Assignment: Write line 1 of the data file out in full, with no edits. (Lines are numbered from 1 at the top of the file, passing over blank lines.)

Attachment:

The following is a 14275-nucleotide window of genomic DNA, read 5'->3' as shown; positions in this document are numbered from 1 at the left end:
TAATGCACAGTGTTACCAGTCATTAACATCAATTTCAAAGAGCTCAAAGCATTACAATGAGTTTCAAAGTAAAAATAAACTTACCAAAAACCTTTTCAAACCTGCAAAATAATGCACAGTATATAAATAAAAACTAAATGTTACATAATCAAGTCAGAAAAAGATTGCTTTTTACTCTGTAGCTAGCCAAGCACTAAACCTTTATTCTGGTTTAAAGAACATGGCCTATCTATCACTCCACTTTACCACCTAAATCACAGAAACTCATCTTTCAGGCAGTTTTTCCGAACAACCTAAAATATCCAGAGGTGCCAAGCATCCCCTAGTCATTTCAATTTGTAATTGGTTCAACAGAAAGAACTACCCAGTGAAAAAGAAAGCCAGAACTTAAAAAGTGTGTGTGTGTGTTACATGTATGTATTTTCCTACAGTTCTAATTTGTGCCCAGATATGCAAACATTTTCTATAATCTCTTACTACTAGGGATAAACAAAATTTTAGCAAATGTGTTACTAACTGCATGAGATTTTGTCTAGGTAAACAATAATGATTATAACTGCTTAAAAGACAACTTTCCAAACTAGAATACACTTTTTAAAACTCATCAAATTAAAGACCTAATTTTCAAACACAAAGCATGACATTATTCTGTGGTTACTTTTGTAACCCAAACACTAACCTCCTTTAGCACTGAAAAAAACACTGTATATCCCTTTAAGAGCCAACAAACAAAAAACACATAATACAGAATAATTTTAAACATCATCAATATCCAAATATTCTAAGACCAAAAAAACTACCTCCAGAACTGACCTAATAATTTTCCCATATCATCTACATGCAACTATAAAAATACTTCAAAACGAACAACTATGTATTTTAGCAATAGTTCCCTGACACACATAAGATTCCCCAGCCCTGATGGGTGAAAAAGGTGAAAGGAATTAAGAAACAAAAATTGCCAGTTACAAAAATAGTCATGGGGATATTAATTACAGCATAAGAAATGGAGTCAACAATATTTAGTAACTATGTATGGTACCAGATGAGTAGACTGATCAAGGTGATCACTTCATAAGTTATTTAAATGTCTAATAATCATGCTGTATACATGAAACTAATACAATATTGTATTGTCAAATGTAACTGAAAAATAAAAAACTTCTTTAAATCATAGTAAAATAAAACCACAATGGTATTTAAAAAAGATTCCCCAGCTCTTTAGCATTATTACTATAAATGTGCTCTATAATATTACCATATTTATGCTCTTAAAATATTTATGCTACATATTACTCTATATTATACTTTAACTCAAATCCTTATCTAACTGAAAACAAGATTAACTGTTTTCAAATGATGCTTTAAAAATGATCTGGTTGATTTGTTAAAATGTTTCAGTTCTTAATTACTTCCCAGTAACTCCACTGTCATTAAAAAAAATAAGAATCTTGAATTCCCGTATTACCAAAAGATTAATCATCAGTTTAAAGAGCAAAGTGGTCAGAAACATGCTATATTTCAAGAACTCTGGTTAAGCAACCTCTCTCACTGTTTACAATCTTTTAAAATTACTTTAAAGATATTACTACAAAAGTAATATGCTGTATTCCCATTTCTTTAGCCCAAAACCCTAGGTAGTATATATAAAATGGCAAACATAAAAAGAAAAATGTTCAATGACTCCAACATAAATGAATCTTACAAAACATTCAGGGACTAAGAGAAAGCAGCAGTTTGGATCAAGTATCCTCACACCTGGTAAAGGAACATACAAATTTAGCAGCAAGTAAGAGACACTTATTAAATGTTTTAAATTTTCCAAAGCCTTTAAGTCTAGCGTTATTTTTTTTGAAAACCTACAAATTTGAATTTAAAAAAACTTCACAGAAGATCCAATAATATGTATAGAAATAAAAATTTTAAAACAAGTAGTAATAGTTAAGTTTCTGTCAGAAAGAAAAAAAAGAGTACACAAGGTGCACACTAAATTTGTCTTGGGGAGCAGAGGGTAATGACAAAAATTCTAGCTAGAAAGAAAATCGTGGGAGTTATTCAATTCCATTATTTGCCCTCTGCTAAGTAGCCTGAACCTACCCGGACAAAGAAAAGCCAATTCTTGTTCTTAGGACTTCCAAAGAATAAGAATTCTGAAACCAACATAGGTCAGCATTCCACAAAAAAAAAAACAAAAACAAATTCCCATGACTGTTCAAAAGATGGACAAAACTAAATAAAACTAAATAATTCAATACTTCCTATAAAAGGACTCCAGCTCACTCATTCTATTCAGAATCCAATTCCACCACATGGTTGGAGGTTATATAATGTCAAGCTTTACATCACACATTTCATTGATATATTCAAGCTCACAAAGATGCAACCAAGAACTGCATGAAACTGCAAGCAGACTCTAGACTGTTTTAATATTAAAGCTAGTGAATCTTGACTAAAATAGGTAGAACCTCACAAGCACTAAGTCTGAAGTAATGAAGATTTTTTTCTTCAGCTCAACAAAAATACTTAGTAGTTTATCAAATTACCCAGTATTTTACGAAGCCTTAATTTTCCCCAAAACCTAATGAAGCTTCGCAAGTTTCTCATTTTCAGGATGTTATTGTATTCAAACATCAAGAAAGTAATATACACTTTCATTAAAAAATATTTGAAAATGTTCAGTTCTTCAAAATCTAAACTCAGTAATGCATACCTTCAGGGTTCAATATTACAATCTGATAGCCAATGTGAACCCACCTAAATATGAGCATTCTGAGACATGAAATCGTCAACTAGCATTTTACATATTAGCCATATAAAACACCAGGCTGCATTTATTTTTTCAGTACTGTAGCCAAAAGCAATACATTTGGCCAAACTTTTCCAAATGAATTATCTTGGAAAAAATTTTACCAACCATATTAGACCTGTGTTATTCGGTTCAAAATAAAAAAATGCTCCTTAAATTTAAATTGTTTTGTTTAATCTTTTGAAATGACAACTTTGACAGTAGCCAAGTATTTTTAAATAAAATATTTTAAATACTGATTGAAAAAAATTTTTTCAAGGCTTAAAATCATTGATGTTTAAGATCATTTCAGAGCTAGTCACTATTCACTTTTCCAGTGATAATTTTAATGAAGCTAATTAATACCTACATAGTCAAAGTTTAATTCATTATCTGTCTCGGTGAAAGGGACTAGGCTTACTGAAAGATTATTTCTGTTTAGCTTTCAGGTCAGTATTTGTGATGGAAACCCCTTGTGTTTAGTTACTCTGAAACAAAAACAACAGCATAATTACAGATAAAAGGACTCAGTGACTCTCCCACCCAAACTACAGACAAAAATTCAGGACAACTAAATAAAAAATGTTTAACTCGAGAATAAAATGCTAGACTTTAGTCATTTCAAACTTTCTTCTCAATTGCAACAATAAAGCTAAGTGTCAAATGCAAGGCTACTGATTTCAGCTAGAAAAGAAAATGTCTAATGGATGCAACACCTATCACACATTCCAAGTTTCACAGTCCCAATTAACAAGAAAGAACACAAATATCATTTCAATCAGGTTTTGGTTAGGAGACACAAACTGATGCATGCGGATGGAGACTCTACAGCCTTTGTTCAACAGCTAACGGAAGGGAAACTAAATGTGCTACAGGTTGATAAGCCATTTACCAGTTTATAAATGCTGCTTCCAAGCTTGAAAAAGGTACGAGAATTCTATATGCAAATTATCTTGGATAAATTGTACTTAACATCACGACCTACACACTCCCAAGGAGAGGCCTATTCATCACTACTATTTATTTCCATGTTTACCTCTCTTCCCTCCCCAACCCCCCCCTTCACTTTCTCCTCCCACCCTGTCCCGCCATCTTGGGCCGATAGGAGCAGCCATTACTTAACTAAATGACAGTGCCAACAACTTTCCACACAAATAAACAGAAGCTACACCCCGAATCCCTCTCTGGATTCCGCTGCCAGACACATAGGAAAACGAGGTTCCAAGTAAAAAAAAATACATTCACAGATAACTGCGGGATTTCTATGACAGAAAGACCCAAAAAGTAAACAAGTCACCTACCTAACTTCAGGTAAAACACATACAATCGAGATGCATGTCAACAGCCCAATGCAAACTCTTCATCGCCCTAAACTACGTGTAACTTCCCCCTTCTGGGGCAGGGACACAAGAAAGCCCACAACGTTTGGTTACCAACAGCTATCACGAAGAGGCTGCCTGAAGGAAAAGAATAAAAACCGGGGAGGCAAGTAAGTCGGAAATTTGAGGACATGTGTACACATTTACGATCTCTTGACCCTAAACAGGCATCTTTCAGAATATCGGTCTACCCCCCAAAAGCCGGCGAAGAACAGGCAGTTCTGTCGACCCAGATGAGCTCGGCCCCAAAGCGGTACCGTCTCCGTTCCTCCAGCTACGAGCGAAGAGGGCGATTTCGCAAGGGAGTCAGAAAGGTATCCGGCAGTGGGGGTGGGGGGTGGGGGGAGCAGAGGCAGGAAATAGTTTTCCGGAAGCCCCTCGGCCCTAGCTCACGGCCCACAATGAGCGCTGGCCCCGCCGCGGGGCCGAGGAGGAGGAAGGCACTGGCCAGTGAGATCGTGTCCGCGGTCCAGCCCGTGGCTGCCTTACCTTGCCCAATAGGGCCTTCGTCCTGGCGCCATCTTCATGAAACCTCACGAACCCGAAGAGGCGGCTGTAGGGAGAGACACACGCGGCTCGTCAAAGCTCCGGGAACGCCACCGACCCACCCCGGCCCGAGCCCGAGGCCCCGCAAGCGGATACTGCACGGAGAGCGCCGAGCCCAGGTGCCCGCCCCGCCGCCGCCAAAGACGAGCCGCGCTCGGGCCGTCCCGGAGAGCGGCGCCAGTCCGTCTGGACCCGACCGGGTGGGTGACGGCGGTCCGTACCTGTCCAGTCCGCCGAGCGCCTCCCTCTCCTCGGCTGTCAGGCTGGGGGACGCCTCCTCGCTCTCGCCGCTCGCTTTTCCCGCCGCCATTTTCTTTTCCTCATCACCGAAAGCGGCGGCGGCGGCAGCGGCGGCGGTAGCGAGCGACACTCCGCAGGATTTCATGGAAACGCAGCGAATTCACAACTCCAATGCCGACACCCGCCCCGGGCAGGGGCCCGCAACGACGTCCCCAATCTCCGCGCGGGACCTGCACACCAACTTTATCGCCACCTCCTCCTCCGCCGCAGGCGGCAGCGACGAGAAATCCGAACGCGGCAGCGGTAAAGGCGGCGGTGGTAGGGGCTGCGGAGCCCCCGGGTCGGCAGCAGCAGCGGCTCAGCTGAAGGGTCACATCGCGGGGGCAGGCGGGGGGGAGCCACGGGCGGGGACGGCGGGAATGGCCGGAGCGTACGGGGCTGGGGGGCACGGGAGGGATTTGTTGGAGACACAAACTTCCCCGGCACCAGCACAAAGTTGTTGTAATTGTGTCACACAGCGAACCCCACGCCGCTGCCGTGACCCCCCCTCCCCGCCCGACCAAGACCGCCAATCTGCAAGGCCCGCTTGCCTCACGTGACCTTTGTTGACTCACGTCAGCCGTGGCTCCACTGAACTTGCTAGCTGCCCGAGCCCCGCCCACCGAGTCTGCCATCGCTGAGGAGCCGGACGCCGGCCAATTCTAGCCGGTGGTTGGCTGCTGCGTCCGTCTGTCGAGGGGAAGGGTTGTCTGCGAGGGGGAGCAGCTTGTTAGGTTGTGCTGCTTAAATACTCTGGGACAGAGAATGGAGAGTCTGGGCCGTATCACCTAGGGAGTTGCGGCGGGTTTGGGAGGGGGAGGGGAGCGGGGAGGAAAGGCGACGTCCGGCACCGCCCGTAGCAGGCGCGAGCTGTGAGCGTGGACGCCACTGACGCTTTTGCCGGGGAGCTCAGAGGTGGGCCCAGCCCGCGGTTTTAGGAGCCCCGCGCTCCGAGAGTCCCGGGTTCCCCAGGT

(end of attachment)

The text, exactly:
The following is a 14275-nucleotide window of genomic DNA, read 5'->3' as shown; positions in this document are numbered from 1 at the left end: